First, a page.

Indeed, when she arrived at KPMG’s Toronto office, people had to draw maps for her so that she could get around town. As a chartered accountant, she learned quickly on the job and the good assignments came in a business world opening up for smart women.
At one point, she was attracted to greener pastures. She was doing an audit with an investment bank and as she studied the payroll, she noted the salary scale was richer than in her field. She figured if the client ever offered her a job, she would go – which is what happened. But it wasn’t for her. She stayed nine months and returned to KPMG. She doesn’t regret the experience she gained from her exposure to the outside world.
Her sexuality remained a private matter. She did not come out to the firm because she knew it would be awkward for her and her colleagues. But when she became the top HR manager for KPMG, she felt so strongly that everyone should bring their whole selves to work that she opened up about her own sexuality. Fortunately, KPMG in Canada’s CEO at the time, Bill MacKinnon – one of her several mentors — put her at ease right away, and she has continued to get strong support from leaders in the firm.
She stayed in corporate leadership for 12 years as chief HR officer and then chief financial officer and, in 2013, moved back to a leadership role in the Toronto audit office. That same year, she took up the senior diversity post. It takes up 20 per cent of her time, leaving her to spend the rest of her day as the partner in charge of the Toronto audit practice.
It is a good fit, she says, because the operating role gives her something of a laboratory to execute the firm’s diversity initiatives. It gives her grounding in the practice, allowing her to say, with some understanding, that “this will never work in the real world.”
She sees herself as the internal-external expert on diversity, working with a newly struck diversity committee of partners. Through her appointment, she says, KPMG in Canada CEO Bill Thomas is saying to the market that the firm is serious about diversity – it is taking a partner, putting her in this role, and executing on a strategy.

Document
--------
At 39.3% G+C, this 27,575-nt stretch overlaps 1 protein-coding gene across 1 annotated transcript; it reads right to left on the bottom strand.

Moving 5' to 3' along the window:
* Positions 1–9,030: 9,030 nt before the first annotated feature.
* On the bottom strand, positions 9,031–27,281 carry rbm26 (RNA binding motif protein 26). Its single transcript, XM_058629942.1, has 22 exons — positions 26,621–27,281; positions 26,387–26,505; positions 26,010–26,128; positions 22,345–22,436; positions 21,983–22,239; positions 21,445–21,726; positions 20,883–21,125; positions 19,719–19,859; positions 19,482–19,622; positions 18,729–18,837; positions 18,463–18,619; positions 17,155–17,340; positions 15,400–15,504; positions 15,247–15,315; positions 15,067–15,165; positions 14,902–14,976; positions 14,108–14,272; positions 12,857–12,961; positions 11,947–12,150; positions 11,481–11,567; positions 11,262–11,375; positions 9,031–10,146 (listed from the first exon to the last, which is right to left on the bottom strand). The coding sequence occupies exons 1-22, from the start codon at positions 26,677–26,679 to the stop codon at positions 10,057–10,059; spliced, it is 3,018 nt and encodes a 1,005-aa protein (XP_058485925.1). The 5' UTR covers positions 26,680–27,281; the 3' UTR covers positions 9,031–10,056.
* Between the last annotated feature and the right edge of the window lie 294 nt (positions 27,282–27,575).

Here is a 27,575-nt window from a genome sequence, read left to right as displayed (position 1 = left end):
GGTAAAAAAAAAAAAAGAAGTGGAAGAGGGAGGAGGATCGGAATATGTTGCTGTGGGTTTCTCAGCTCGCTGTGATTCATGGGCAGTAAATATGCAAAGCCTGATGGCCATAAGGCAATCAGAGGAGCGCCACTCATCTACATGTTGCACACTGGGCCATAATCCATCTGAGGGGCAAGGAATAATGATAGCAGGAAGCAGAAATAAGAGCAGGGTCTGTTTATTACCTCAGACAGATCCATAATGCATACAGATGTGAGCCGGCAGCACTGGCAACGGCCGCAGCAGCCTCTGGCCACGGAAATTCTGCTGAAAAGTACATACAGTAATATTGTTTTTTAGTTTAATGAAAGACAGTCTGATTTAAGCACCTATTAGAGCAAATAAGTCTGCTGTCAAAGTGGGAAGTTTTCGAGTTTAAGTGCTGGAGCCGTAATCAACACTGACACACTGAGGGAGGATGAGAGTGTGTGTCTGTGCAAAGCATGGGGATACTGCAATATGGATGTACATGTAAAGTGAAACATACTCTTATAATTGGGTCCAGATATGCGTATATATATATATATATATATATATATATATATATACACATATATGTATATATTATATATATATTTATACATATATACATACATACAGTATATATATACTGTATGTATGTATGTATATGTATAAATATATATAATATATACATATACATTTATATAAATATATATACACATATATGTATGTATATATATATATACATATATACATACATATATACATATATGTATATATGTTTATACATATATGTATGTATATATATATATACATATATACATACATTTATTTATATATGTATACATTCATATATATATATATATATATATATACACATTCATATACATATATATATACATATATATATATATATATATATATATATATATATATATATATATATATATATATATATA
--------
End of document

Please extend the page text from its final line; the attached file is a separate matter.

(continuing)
With mental health as a growing issue across organizations, it has become another strong focus of her role. “You see the research, one of five suffer from it, and if we look at what is going on in the firm, it is elevated.” In addition, she is active outside the firm as chair of Toronto’s Women’s College Hospital, and in her continuing responsibility as a leader in the lesbian, gay, bisexual and transgender community.
She is careful not to make sexual orientation her favoured child in the diversity portfolio, but sees it as emblematic of the wider mandate. She is proud of the fact that a lot of people now self-declare their sexual orientation in company surveys and they seem as engaged as anyone in the firm.
And there was the occasion several years ago, when the firm created a cross-Canada poster drive around what it called Coming Out Day! It was known as “the Ally campaign,” and a poster showed Maher and Bill Thomas, side by side, wearing blue t-shirts. Hers said “I am gay”; his said “My friend is gay.”
The poster spoke volumes, and it was a magical moment in her tenure as a member of the firm’s executive.
Mary Lou Maher, BCom ’83, is the Chief Diversity Officer at KPMG Canada.